2 Maps

In the early 19th century, Nottingham was a physically small but densely populated town; it is estimated that in 1850, 57,000 people lived in an area that measured approximately one mile west to east and 3/4 mile north to south. Many of the townspeople lived in houses which lacked basic sanitation or running water. Unsurprisingly, the mortality rate was high.

Although Nottingham was surrounded by 1,442 acres of farmland, it was not possible to build on it because the town’s burgesses held traditional rights and resisted attempts to develop the land for housing.

Additionally, for many years it was considered that the healthy fresh air of the surrounding fields counteracted the unhealthy smoke in the town centre. It was only after Thomas Hawksley, a Nottingham-born civil engineer, showed how the overcrowded conditions led to disease and death, that attitudes began to change. In 1845, after over 50 years of argument, the Nottingham Enclosure Act freed the land for building. The Act also ensured that approximately 130 acres of land was set aside to provide open space for the health and recreation of the townspeople. These spaces are providing the same service to Nottingham people to this day.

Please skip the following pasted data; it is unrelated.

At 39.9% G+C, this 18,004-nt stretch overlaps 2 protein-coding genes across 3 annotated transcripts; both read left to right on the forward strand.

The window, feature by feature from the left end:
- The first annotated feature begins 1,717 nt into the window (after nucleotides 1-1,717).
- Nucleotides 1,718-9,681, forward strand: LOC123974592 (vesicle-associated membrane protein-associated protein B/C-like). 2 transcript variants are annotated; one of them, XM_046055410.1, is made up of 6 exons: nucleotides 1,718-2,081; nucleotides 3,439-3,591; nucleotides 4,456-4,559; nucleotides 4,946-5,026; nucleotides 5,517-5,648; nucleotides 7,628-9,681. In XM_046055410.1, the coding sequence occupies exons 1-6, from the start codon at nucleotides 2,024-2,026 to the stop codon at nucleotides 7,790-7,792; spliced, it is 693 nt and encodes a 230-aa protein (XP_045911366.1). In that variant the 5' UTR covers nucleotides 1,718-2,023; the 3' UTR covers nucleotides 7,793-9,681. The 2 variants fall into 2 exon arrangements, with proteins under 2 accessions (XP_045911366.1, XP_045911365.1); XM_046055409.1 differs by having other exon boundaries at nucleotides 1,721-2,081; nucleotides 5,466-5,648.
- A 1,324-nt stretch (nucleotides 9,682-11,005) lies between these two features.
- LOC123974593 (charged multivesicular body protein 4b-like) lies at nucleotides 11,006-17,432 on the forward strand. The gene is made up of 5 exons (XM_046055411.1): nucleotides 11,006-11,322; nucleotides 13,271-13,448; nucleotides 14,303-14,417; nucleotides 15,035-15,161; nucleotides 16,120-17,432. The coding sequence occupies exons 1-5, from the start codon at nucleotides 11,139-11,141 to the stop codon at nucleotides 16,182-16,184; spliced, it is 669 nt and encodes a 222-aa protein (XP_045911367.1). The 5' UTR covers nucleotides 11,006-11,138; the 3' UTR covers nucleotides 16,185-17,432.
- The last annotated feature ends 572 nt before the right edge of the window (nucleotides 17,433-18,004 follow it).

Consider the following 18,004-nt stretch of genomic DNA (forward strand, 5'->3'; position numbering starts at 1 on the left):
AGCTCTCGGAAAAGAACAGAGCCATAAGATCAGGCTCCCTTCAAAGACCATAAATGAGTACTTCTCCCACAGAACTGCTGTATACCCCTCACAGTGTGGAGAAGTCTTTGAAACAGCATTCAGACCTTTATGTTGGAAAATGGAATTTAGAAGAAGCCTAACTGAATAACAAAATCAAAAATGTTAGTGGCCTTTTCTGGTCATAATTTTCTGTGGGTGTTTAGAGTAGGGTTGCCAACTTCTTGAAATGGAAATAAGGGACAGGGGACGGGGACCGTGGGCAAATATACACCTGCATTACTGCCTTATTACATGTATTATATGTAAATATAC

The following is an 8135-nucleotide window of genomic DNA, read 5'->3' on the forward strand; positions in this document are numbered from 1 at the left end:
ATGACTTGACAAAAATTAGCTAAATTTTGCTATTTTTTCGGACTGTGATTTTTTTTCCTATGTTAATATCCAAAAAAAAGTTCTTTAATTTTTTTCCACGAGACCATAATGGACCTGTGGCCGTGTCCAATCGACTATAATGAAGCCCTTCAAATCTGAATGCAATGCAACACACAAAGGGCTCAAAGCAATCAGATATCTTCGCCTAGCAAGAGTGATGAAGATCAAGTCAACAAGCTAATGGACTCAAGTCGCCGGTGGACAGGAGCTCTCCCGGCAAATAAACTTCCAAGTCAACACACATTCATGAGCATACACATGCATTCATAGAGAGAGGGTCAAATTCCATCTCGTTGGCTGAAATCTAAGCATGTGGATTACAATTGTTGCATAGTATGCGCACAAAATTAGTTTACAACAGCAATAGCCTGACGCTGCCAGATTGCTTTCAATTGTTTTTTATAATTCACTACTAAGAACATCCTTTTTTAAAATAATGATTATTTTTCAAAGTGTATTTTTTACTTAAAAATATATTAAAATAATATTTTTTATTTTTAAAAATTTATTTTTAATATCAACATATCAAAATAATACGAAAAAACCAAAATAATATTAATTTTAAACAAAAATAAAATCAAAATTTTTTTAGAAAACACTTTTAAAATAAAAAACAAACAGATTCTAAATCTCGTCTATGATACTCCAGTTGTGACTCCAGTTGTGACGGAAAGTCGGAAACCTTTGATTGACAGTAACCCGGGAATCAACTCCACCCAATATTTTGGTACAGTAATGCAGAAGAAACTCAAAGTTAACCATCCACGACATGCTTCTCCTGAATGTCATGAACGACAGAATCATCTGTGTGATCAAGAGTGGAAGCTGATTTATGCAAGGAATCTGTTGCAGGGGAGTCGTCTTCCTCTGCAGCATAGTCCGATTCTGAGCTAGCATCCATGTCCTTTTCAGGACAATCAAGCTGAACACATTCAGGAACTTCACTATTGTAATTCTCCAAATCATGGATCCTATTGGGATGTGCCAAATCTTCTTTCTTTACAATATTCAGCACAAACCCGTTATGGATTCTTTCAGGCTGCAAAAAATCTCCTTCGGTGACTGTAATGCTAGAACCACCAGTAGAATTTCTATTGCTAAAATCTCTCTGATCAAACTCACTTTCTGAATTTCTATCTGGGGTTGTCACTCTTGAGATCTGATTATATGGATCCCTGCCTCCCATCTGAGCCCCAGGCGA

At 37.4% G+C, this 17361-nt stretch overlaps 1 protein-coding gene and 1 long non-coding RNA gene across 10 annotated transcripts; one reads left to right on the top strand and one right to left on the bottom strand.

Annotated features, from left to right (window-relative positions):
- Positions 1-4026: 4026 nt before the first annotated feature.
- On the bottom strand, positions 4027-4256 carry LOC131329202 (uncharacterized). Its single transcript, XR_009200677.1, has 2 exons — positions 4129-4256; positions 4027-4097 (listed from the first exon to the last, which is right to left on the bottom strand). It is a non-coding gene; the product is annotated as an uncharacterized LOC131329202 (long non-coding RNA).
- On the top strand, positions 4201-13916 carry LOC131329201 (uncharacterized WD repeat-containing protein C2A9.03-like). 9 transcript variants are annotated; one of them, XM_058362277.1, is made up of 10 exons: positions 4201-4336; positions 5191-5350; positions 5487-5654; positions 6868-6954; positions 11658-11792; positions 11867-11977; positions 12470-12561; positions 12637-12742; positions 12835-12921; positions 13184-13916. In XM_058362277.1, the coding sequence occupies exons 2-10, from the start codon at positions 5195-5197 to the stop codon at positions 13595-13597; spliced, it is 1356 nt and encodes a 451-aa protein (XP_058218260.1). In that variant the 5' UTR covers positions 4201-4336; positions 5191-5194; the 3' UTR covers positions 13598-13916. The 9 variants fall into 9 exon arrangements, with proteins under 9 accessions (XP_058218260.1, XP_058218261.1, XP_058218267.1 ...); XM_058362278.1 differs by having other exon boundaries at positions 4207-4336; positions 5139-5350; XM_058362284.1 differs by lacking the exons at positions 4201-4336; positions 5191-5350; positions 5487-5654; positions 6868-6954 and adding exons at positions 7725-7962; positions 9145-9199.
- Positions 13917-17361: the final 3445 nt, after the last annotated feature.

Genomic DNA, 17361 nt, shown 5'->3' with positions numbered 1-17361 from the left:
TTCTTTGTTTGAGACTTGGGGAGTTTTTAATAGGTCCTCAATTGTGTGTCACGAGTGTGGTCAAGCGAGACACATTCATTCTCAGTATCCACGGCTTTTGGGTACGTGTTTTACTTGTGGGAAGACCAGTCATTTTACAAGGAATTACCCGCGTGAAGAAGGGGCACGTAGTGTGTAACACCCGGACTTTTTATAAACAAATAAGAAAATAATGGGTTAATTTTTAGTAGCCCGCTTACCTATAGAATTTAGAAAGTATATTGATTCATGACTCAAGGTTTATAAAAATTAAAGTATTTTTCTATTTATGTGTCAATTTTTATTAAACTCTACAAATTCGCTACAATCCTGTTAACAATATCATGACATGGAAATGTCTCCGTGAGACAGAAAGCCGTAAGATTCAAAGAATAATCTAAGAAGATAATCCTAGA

Plan of Nottingham by Staveley and Wood, showing the densely populated town surrounded by open fields, 1831. The University of Nottingham, East Midlands Collection

[Click to enlarge] Plan of Nottingham by Staveley and Wood, showing the densely populated town surrounded by open fields, 1831.
The University of Nottingham, East Midlands Collection

Plan of Nottingham by Fredrick Jackson, highlighting the ‘green spaces’ created by the 1845 Enclosure Act surrounded by the new streets and houses of the expanding town, c1882. The University of Nottingham, East Midlands Collection

[Click to enlarge] Plan of Nottingham by Fredrick Jackson, highlighting the ‘green spaces’
created by the 1845 Enclosure Act surrounded by the new streets and houses
of the expanding town, c1882.
The University of Nottingham, East Midlands Collection